In both the cases, the Mark’s message is the same (and I hope you agree): his readers can grasp the Son behind the highly paulinized Markan Jesus (and then using de facto Paul, and secondarily Jesus, as a direct channel to Christ and his indirect mirror).

      Thanks for this feedback of views,
      Giuseppe

  • Giuseppe
    2015-03-02 06:59:11 UTC - 06:59 | Permalink

    I can give an example of what I want say to prof, apologizing again if I am unclear.

    According the prof Davies, there’s a historical episode behind the scene of Jesus moved by Spirit into the wilderness for forty days. An historical Jesus alone had the ASC at John’s baptism and therefore is intention was to test, during his auto-exile in desert, if the Spirit (who possessed him) came from God or from demon.

    But I have some problems with this view.

    I agree that there is an allusion to a ASC experience, but I question the identity of human subject of that experience. For Davies, he is the historical Jesus. In my view, he is Paul, Jesus-posseded.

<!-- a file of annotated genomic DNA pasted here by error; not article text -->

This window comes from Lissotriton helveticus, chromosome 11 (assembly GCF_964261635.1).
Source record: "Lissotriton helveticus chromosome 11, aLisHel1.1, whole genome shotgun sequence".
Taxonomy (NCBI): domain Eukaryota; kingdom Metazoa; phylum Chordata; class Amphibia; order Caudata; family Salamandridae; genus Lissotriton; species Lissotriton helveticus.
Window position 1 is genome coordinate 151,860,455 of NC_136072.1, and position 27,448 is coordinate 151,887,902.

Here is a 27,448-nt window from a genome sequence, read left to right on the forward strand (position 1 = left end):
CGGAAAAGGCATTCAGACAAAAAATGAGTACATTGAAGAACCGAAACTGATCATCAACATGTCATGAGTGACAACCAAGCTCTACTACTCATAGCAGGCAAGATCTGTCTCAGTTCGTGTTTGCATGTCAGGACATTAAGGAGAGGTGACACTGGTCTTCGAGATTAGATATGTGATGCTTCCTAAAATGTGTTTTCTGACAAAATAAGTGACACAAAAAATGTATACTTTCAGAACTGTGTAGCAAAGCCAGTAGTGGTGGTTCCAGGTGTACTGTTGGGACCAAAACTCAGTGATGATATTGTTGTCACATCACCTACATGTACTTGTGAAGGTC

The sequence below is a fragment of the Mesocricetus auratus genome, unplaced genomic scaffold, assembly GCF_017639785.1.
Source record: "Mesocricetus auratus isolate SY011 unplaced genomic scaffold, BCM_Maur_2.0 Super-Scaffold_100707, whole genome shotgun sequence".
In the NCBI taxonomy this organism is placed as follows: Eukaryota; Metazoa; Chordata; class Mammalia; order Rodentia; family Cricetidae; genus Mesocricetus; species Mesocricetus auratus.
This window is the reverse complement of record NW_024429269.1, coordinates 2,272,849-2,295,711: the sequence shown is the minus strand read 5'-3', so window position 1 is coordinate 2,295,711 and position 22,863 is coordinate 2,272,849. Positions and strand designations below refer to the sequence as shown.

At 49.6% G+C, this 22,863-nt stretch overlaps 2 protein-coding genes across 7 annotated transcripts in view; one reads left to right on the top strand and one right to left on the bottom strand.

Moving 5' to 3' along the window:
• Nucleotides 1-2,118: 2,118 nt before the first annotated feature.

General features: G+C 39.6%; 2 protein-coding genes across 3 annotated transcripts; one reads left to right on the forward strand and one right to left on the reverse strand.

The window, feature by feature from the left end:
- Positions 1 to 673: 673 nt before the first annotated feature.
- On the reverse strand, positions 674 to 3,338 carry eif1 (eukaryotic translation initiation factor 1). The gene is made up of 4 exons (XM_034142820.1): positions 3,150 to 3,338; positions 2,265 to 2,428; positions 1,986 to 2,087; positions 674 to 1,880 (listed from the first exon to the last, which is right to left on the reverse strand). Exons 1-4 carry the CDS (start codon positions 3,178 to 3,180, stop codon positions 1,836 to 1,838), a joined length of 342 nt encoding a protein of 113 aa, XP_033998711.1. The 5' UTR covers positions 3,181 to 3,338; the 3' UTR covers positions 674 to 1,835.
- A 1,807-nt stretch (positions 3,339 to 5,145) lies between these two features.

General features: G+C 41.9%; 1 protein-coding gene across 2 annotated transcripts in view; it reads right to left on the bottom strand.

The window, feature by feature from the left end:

But I find written:

    The surprising statement that the Spirit immediately drove Jesus out to the wilderness (Mk 1:12) illustrates Paul’s statement that God separated him from his mother’s womb, so presumably also from other people (Gal 1:15b).

    The particular idea of being tempted (peirazo) by Satan (o satanas) because of being separated for some time from other people (Mk 1:13) could have been borrowed by the evangelist from the Pauline text 1 Cor 7:5.
    Besides, the image of Jesus as being expelled from the holy land of Israel to the wilderness for forty days (emera), and being tempted there, presumably also for forty days, by Satan (Mk 1:13), reflects the scriptural halachic idea of uncleanness, and consequently separation from holy things, as lasting for forty days after the birth of a son (Lev 12:2.4 LXX). Consequently, this idea also alludes to Paul’s statement that God separated him from his mother’s womb, presumably after his birth (Gal 1:15b).